Jessica Pac, Ann P. Bartel, Christopher Ruhm, Jane Waldfogel

This paper evaluates the effect of Paid Family Leave (PFL) on breastfeeding, which we identify using California’s enactment of a 2004 PFL policy that ensured mothers up to six weeks of leave at a 55 percent wage replacement rate. We employ synthetic control models for a large, representative sample of over 270,000 children born between 2000 and 2012 drawn from the restricted-use versions of the 2003 – 2014 National Immunization Surveys. Our estimates indicate that PFL increases the overall duration of breastfeeding by nearly 18 days, and the likelihood of breastfeeding for at least six months by 5 percentage points. We find substantially larger effects of PFL on breastfeeding duration for some disadvantaged mothers.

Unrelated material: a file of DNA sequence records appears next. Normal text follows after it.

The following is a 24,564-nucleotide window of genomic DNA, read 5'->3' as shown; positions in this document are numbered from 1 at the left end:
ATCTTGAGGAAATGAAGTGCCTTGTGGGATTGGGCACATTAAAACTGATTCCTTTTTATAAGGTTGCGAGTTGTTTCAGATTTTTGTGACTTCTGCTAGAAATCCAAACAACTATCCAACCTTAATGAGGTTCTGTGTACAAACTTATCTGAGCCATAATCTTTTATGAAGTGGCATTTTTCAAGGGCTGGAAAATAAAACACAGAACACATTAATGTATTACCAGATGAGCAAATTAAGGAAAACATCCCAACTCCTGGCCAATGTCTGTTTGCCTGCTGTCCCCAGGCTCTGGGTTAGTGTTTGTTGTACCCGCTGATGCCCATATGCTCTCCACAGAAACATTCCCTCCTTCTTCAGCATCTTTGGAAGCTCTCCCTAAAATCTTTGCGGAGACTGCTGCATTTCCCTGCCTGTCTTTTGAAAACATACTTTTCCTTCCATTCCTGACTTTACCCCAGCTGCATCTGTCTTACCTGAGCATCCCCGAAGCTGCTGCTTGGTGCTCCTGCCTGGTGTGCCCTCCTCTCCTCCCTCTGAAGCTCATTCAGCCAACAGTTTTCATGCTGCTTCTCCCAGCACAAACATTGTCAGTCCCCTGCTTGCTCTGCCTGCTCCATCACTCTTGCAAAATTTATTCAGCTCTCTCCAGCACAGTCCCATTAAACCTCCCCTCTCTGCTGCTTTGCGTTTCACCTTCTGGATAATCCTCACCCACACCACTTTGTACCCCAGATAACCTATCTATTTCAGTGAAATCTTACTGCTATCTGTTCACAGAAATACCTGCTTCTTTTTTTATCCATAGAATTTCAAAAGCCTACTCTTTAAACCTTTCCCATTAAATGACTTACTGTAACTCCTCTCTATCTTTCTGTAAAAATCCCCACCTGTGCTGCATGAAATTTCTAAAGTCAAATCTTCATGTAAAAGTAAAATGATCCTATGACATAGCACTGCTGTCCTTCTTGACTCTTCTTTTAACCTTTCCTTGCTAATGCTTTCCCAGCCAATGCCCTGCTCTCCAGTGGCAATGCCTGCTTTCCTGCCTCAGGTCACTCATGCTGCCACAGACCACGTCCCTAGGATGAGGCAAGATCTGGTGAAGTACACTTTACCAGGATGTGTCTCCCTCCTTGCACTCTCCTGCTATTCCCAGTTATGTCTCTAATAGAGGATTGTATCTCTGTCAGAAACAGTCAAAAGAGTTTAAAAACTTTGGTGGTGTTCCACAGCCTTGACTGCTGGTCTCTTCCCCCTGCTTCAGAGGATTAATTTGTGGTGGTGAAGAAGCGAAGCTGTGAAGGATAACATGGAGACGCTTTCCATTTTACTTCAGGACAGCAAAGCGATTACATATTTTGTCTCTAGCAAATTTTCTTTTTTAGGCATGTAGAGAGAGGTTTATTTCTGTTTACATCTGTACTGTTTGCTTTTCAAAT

JEL Codes
I12: Health Production
I18: Health: Government Policy; Regulation; Public Health
J13: Fertility; Family Planning; Child Care; Children; Youth
J18: Demographic Economics: Public Policy
paid family leave
maternity leave
child health